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An Interview with Historian & Author Steven E. Woodworth


Steven E. Woodworth received his BA in history in 1982 from Southern Illinois University at Carbondale and his PhD in 1987 from Rice University in Houston, Texas. After teaching at small colleges in Oklahoma and Georgia, he came to Texas Christian University in 1997 where he is now a professor of history. Over the years he has authored, co-authored, or edited more than thirty books, including Manifest Destinies: America's Westward Expansion and the Road to Civil War (2010), Nothing but Victory: The Army of the Tennessee, 1861-1865 (2006), While God Is Marching On: The Religious World of Civil War Soldiers (2001), and Jefferson Davis and His Generals: The Failure of Confederate Command in the West (1990).


1. What inspired you to write This Great Struggle: America’s Civil War?


Well, I don’t know if I’d say I was exactly “inspired” to write it. An editor with a publishing company I was working with suggested that there was a niche that needed to be filled – a readable, medium-sized history of the Civil War, not-too-long, not-too-short, suitable for college courses or the reading public – so that’s what I tried to write. I enjoyed writing it, and that was inspirational. I think it was Jack London who said, “You can’t wait for inspiration to come to you. You have to go after it with a club.”


2. In This Great Struggle, you note that forts Henry and Donelson might be considered the first turning point of the Civil War. What information helped you come to this conclusion?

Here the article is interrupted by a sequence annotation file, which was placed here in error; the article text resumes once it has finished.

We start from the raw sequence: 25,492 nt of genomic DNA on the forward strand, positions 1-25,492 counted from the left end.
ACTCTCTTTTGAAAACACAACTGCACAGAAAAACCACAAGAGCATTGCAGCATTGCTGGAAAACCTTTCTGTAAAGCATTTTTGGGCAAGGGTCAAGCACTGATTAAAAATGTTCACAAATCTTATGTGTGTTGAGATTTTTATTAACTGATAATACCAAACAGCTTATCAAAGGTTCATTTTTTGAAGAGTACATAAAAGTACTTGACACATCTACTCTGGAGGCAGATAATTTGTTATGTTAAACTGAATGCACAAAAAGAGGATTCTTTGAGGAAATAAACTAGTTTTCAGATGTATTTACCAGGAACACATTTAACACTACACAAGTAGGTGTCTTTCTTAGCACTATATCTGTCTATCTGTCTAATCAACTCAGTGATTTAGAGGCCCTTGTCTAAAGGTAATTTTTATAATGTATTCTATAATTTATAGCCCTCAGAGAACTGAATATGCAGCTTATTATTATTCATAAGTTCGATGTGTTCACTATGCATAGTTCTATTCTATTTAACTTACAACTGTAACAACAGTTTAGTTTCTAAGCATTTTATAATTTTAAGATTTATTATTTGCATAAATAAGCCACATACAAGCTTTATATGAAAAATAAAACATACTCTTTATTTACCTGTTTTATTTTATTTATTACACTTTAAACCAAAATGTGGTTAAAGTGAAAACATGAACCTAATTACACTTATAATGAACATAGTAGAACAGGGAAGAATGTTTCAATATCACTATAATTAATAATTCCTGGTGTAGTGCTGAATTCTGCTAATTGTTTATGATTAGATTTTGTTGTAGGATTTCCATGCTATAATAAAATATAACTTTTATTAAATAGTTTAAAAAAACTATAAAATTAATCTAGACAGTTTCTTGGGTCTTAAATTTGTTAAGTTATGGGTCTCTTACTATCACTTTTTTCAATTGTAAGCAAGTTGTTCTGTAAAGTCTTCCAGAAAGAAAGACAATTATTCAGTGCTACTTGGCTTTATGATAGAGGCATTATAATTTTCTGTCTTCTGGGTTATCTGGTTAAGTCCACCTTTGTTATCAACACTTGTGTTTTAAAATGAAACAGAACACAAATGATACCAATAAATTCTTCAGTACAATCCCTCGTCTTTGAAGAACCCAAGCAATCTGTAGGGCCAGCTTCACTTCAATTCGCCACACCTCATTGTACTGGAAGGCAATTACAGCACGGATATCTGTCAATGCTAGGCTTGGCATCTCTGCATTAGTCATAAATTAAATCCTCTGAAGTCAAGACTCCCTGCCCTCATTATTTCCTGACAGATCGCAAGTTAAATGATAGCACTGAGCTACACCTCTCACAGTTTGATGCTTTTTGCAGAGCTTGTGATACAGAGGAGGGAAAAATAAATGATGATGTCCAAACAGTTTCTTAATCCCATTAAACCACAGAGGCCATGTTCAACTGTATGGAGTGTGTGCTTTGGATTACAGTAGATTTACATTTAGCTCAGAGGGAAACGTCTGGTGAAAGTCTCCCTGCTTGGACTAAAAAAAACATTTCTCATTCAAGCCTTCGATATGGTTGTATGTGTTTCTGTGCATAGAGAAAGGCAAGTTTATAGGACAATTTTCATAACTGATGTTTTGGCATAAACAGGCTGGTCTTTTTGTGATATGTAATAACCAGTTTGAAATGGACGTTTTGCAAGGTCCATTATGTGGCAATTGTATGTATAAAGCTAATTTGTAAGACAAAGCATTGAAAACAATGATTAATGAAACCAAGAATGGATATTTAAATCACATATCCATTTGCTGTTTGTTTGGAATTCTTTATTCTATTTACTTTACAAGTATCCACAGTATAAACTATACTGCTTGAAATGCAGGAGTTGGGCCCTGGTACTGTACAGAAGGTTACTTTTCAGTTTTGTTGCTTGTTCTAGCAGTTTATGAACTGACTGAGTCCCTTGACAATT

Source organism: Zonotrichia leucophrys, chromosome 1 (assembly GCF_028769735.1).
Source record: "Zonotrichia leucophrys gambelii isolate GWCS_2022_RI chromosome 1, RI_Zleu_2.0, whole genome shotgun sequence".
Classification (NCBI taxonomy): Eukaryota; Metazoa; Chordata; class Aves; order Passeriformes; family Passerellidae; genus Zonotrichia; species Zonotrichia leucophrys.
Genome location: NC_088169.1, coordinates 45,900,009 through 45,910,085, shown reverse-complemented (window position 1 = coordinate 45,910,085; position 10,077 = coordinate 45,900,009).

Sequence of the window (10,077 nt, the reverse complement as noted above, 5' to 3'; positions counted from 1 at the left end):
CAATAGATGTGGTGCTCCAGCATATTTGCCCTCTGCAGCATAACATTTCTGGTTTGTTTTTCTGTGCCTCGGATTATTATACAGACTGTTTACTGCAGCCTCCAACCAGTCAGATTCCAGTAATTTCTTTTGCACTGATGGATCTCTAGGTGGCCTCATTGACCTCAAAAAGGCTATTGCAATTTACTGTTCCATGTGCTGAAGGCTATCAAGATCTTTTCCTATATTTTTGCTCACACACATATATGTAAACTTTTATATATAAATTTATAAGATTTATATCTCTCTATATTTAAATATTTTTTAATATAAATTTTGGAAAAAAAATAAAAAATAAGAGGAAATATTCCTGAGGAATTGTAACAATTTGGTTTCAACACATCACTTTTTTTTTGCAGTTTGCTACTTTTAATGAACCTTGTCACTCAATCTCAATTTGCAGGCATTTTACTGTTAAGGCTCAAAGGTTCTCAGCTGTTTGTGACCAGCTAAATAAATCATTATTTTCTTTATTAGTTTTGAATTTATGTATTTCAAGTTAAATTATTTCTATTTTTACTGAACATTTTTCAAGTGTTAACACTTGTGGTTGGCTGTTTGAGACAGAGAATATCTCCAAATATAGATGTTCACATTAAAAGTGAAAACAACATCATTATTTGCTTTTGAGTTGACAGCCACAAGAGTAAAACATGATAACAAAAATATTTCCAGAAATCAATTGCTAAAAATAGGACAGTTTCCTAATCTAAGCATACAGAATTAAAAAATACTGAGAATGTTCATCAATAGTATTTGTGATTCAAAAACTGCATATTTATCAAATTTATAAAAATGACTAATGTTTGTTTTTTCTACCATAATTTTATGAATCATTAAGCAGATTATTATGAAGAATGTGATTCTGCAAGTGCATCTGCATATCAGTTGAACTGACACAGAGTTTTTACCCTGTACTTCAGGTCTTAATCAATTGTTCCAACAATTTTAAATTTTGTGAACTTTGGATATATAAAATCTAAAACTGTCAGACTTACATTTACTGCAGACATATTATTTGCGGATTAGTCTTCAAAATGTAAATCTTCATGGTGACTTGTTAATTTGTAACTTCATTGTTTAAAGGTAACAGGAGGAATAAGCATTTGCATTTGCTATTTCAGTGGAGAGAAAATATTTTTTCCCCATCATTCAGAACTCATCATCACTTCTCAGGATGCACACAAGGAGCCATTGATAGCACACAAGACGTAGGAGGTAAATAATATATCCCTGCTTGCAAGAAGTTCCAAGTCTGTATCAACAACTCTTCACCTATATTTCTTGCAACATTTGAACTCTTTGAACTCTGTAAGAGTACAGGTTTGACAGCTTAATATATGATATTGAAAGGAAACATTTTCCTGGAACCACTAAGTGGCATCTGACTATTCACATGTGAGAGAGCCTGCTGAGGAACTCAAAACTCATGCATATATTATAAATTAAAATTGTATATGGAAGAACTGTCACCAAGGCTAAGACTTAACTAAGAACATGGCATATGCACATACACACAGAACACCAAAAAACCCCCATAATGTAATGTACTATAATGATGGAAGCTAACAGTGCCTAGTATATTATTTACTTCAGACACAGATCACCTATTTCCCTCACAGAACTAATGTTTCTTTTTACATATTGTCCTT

I wasn’t the first historian to write that. Kendall Gott mentioned it in his book Where the South Lost the War, and I believe James M. McPherson has mentioned at least some parts of the argument for this in some of his writings.


Before the fall of forts Henry and Donelson, very little had gone wrong for the Confederacy. It had won the First Battle of Bull Run, as well as several battles that are now lesser known because they were small and because future events were to show that they didn’t decide anything – Big Bethel, Ball’s Bluff, Wilson’s Creek – but they made a splash in the newspapers at the time. And prior to the fall of the forts, the Confederacy had achieved almost all of its war aims. It controlled almost all the territory of the states that claimed to have seceded. The only exception was the parts of Virginia west of the Alleghenies. And the Confederacy also controlled significant portions of the “unseceded” states of Kentucky and Missouri. Within its eleven states the Confederacy had set up a fully operating government.


With the fall of the forts, the Confederacy lost two thirds of Tennessee and all the ground it had held in Kentucky. The land it held in Missouri was doomed too. The fighting front shifted from central Kentucky to northern Mississippi and northern Alabama. After that disaster for the Confederacy, every subsequent Confederate offensive campaign west of the Appalachians was a more or less desperate effort to recover what had been lost in February 1862. None succeeded. U.S. armies continued to press the advantage gained at the forts until they had overrun the whole theater of action between the Appalachians and the Mississippi. When Lee’s surrender at Appomattox ended major combat in the Civil War, those same western armies – that had been turned loose by the fall of the forts – had finished clearing out the western theater, swung over into the eastern theater on the Georgia coast, and were marching north. They were little more than one hundred miles south of Lee’s army when it surrendered. The war was already effectively decided before Lee’s line broke at Petersburg and his army fled west toward Appomattox.


3. Based on your research, what Civil War commander in the western theater (Union or Confederate) do you believe was most important to the conflict as a whole?


Grant. No one else was even close. In either theater.